So after undertaking another massive bus journey across the Gran Sabanna, getting repeatatively searched, and stopping a night in Santa Elaina, a fairly nice town on the Venezuelan border, we undertook our final border crossing of the trip- back into Brazil. The border crossing was fairly straightforward, except getting screwed over by the taxi driver again, who dropped us off at the Venezuelan exit side and left us to walk across the border to Brazil in the heat. Nevermind, at least we can say weve walked across 5 international borders. Anyway, it wasnt so much the roasting hot walk that was the problem, rather the fact that there were no cash machines at the border dispensing Brazillian reis. So we were stuck at the border, 2 hours away from the nearest Brazillian town of Boa Vista, which also contained the nearest cash machines. Again, common sense does not prevail in Latin America. We were also faced with the problem that we cant understand a word of Portugese, which makes everything much harder. Eventually we managed to explain our problem by speaking spanish with a portugese accent to a taxi driver, who said hed take us to a cash machine in Boa Vista and we could pay when we got there. ´Sem Problemas´. The only problem in fact was that he was smuggling loads of duty free beer over the border in his taxi and we got pulled over by the po po- but he somehow wangled his way out of it.
Once we got to Boa Vista, we decided to head straight to Manaus via a long road through the Amazon- meaning yet another epic bus journey. Anyway it wasnt so bad, we slept most of the way, and when the bus did inevitably break down in the arse end of nowhere, there were loads of parrots and toucans flying about to keep us entertained. When we did arrive the next day, we caught a bus into town with a Venezuelan guy we had met on the bus and checked into a cheap as chips hotel, with air con and everything. It was only after returning back at the hotel in the evening after a day of exploring Manaus, that we noticed the amount of skanky prostitutes lurking about the place, and realized we were staying in a Brothel. Which explained the cheap prices. The icing on the cake was when a pimp woke us up at about 3 in the morning to tell me my time was up and that I hadnt paid for the lady in my room. I had to explain that it was my girlfriend and that we were staying the nice. Nice.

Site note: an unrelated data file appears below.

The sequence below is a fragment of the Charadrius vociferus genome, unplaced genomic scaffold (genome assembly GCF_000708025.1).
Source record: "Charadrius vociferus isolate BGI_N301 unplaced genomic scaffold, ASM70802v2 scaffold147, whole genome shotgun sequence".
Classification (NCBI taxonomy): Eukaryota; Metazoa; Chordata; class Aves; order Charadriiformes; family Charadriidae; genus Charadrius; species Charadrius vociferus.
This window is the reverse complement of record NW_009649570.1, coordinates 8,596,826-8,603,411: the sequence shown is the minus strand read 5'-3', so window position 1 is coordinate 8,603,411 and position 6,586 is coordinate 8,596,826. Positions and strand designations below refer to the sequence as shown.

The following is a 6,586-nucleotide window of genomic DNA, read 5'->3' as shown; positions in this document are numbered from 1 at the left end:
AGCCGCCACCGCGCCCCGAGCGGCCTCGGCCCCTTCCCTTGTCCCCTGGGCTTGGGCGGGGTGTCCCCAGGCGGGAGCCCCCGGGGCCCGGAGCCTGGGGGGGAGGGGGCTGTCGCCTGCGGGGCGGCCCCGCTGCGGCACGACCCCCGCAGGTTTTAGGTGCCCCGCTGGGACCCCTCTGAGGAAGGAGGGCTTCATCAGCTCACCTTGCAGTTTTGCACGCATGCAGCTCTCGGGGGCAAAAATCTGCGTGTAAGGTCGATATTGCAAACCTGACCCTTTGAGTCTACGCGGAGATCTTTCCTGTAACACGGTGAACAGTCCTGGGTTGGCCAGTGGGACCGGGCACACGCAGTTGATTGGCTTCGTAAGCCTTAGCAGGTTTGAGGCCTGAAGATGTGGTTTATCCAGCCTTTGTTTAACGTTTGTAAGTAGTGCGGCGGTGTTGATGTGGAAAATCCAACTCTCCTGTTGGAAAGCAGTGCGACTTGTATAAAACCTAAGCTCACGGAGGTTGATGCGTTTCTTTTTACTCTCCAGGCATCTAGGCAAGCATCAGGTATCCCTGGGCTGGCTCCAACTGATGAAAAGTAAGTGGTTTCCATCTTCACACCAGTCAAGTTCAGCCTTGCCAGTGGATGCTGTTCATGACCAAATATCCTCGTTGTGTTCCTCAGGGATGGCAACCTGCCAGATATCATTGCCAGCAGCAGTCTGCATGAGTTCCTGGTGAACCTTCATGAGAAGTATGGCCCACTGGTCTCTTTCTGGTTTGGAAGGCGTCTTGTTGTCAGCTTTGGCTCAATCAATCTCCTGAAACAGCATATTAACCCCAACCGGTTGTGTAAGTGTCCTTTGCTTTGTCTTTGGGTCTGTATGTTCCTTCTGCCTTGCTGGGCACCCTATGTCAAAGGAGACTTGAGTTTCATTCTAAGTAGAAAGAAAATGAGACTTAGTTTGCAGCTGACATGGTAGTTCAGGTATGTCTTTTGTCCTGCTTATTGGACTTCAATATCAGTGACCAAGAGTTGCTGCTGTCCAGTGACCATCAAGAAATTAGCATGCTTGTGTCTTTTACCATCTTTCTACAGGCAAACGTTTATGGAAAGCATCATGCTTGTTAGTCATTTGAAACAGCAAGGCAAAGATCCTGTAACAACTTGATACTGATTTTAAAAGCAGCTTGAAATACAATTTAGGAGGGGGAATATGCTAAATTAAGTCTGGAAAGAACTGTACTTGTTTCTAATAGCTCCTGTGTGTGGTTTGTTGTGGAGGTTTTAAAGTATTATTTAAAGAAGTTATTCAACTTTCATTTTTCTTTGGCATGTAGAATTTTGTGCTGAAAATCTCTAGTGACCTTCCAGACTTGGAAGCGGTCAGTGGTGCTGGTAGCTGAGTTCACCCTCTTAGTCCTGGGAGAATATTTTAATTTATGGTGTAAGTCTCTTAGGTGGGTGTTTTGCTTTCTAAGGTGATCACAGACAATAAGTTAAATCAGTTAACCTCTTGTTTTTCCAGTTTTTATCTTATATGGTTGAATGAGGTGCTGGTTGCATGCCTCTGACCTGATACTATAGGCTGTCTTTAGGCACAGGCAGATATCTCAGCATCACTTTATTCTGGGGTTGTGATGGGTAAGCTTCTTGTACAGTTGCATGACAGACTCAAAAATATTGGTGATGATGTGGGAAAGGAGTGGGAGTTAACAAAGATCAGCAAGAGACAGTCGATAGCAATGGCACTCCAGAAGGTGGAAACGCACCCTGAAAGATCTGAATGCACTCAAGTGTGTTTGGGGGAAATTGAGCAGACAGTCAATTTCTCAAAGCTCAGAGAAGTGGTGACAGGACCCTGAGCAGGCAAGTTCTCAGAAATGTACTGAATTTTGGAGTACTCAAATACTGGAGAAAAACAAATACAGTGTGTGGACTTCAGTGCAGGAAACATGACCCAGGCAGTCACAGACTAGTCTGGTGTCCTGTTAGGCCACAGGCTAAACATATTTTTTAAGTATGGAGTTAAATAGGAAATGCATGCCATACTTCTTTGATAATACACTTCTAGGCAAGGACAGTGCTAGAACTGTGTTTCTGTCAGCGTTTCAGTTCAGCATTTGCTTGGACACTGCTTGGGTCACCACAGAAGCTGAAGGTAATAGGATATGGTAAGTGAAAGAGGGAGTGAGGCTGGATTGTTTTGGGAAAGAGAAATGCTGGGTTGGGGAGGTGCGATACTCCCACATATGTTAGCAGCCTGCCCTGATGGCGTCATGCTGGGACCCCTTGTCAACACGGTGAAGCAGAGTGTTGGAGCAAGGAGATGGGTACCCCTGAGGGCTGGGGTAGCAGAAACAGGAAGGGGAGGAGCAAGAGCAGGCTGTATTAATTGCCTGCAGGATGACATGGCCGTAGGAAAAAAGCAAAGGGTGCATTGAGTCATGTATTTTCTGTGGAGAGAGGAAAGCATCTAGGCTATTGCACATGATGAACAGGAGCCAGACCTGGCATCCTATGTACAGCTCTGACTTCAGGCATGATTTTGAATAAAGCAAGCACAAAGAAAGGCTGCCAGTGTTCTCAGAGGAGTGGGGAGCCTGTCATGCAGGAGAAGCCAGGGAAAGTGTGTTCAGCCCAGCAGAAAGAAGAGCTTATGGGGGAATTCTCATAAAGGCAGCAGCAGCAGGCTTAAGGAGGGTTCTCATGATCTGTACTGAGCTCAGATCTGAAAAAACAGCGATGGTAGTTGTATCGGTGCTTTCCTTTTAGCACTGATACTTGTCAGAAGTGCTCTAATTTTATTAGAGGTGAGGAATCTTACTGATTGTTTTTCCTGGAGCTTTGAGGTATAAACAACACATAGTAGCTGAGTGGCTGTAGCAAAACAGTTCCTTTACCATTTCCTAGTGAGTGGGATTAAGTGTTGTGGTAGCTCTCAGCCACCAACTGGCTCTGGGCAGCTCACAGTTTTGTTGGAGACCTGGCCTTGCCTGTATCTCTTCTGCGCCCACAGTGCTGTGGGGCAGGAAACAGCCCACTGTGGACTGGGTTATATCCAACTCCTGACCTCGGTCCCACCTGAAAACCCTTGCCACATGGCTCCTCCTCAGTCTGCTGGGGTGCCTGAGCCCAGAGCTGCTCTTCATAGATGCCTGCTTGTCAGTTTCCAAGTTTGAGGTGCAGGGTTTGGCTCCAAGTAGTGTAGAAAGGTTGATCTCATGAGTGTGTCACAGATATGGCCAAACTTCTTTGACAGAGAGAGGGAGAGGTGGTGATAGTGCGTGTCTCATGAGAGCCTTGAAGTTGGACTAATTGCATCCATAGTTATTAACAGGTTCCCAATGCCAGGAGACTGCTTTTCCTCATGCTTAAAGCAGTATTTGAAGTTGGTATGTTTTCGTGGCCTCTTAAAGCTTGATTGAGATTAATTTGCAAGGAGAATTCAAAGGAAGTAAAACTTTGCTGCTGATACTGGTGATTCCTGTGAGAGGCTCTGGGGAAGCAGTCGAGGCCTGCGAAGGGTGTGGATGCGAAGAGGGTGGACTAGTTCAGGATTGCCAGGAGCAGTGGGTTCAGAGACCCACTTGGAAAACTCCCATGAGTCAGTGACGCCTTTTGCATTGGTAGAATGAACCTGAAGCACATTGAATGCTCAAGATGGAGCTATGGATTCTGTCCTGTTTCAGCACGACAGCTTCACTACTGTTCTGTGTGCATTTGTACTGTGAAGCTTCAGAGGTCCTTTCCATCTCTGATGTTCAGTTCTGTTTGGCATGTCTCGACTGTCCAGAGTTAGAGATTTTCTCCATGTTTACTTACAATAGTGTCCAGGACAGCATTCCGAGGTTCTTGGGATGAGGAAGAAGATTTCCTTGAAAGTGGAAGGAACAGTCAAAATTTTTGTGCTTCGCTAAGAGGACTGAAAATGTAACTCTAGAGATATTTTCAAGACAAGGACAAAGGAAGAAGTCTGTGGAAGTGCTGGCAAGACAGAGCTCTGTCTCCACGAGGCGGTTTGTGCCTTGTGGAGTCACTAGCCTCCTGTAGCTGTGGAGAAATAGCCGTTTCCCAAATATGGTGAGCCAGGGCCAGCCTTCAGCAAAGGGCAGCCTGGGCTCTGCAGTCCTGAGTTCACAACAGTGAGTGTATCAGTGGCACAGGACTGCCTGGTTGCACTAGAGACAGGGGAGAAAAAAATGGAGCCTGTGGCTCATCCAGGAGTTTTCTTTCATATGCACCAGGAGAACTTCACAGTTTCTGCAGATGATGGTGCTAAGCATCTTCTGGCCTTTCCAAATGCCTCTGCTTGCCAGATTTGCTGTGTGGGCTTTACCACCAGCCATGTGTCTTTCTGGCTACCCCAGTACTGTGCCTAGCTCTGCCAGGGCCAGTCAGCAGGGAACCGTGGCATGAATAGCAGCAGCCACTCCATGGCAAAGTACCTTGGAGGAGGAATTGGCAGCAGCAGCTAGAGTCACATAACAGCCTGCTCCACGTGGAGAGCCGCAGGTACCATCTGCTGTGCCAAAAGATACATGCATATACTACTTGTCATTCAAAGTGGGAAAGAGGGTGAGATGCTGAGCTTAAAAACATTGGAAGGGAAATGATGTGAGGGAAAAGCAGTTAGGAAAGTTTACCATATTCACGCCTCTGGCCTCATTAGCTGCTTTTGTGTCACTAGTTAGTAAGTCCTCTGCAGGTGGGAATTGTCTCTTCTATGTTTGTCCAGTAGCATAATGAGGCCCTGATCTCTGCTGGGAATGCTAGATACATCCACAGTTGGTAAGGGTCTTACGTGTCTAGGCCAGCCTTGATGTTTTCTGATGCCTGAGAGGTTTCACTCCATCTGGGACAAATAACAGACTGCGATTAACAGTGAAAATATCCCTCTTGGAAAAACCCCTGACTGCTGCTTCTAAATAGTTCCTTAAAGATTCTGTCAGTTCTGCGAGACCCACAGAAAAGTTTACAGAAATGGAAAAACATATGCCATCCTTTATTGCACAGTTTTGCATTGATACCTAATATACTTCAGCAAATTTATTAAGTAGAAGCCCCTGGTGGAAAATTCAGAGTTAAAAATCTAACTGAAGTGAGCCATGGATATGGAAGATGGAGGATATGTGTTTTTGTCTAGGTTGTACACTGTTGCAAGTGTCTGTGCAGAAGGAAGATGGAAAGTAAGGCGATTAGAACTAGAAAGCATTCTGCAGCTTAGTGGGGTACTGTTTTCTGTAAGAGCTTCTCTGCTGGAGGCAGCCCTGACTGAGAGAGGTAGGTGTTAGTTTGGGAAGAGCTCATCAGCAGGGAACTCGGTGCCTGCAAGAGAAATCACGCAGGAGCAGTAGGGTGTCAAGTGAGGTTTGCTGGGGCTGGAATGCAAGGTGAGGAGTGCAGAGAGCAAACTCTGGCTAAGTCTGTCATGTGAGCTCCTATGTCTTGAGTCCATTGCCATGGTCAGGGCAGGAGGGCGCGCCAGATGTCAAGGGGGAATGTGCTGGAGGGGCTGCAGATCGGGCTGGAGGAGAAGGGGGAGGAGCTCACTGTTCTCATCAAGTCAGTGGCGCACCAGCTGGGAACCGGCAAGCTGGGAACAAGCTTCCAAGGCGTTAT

So the next day we checked out straight away, and found a hostel to stay in- we ended up paying the same price as the air conditioned room for a pair of hammocks on the roof, but at least there were no skanky prossies- and we had a nice view.
Manaus itself was a fairly indescript city- for me it lacked the cool jungle vibe of Iquitos- probably because its got a bit more money, so modern concrete skyscrapers have replaced most of the cool old rubber boom buidings. Still being Brazil, there was a cool music scene, and we sat out one night watching a really cool impromptu Bossa Nova gig in one of the plazas.
There were some other nice things to do around the city as well, one day we went to the ´forest of science´, a big leafy jungle park with some free roaming animals and some big manatees in a tank. It was cool because I had seen Stephen Fry swimming with those manatees in a documentary a year ago or something.
We also took a day trip to see the Encuentro dos Aguas, or meeting of te waters, where two different coloured rivers run side by side without mixing together, which was quite cool. You cant actually see all that much from the water level, but we did get to see a cool little river town nearby with lots of colourful houses on stilts, where we ate a massive fish for about a pound, and then saw a load of grey river dolphins jumping about in the river on the way back which was nice!
Anyway that was about it, we saw the encuentro a bit better the next day when we took a riverboat out of Manaus to Santarem...